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Antifa Attacked Journalist Andy Ngo. Now He's Opening Up About What He's Learned About The Group.

Last month, conservative journalist Andy Ngo was attacked while covering an Antifa protest in Portland, Oregon. He suffered multiple blows to the head, had milkshakes filled with quick drying cement thrown at him and his GoPro camera stolen. Throughout the entire ordeal, Portland Mayor Ted Wheeler (D) told police to stand down. 


To make matters even worse, Ngo, who is openly gay, was attacked during pride month. And no LBGT organization stood up to condemn Antifa and offer support to Ngo. 

Ngo appeared on "The Ingraham Angle" to discuss the attack, offer insight into the group and where he plans to go moving forward. 

"It took several hits to my head to realize, 'Oh, I'm getting beaten up right now.' I've never been in a fight. I've never been arrested. I don't drink or do drugs so it was just...I've never encountered anything near it so it was just, I think by the third punch, I was hoping and wishing it'd stop, but it continued," Ngo recalled.

"Why do they react to you the way they react to you?" Ingraham asked.

"It's because my writings are not just critical of them. It has an audience and a reach," Ngo replied. "I've written for some mainstream publications, like National Review and The Wall Street Journal, and I'm broadcasting to a large audience. This other side, Antifa, is frequently hidden, whitewashed in liberal press."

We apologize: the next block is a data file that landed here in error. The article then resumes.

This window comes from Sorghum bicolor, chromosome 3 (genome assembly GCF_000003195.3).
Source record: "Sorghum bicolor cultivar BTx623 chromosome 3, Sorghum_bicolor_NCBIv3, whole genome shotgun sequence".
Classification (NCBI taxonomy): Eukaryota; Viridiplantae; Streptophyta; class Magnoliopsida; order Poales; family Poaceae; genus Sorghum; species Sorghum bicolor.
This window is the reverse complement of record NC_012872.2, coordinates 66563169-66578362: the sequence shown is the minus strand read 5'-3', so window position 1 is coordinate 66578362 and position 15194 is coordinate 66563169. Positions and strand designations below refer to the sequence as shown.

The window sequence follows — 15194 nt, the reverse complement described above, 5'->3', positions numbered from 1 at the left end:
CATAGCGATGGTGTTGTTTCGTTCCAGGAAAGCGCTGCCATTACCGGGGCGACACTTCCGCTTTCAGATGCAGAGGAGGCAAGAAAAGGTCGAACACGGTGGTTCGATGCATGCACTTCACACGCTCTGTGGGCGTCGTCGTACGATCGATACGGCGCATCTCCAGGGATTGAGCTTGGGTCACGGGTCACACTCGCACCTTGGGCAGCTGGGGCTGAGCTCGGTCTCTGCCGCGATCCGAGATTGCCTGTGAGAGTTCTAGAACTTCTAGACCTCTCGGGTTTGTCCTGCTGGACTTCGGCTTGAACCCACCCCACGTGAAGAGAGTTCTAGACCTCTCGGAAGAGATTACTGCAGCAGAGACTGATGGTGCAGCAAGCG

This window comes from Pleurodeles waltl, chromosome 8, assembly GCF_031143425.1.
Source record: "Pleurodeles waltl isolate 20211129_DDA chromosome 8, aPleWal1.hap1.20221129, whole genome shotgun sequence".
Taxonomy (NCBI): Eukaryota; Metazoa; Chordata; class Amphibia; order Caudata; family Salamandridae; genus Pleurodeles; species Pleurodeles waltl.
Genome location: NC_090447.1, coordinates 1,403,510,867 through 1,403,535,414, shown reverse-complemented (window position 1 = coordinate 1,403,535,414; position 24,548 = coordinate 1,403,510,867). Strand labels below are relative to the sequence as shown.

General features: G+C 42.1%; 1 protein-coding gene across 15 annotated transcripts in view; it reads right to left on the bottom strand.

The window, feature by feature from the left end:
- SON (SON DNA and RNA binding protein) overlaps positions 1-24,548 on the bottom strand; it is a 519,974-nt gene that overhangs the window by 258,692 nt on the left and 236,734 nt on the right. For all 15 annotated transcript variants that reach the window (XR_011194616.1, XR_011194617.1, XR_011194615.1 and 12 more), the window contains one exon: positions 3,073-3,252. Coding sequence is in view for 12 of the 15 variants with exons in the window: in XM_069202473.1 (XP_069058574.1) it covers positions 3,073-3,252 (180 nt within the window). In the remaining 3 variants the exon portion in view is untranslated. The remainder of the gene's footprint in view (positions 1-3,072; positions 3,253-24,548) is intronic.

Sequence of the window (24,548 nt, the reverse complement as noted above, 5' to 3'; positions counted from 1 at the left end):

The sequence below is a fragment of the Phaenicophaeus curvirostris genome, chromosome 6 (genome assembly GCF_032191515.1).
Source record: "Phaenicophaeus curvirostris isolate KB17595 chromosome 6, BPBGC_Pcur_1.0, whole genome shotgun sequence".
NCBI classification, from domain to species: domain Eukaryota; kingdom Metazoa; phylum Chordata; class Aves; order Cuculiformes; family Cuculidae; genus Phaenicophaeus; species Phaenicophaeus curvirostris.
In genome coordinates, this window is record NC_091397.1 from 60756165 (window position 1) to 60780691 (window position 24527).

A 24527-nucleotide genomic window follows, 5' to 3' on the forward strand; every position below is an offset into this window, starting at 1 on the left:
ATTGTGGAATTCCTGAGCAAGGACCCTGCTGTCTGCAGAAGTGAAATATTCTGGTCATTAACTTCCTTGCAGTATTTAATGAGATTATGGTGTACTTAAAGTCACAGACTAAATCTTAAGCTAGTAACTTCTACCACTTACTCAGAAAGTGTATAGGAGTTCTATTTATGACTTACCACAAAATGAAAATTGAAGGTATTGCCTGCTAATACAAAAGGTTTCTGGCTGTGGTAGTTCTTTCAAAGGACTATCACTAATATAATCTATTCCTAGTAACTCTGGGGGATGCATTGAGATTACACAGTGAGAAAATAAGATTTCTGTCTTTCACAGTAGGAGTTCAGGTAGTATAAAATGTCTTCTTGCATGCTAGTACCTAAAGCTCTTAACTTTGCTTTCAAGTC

"A lot of attention is paid to these incidents of street hooliganism, which is one aspect of their tactics, but, more important, I think is the ideology," he explained. "They're working towards a political revolution. They're made up of anarchists and communists. These acts of violence and vandalism, they're not meant to only target citizens, they're meant to polarize societies. And it's also meant to delegitimize institutions that uphold the laws, so they have a lot of hate for law enforcement, for border enforcement, you see reflected in their chants as well as where they target their acts of violence when it's not just directed at citizens."


According to Ngo, most Antifa thugs would identify with Marx although he's "still trying to understand and comprehend how coherent their ideology is."

Because Antifa came to life after the 2016 election of President Donald Trump, there hasn't been enough time for academia to study the group. We don't know how they're organized or who writes their literature or what their books of literature are.

As of now, no arrests have been made in Ngo's case, but he's thankful at least part of the attack was caught on camera.

Ngo is currently raising funds for his legal representation. The goal is $100,000.

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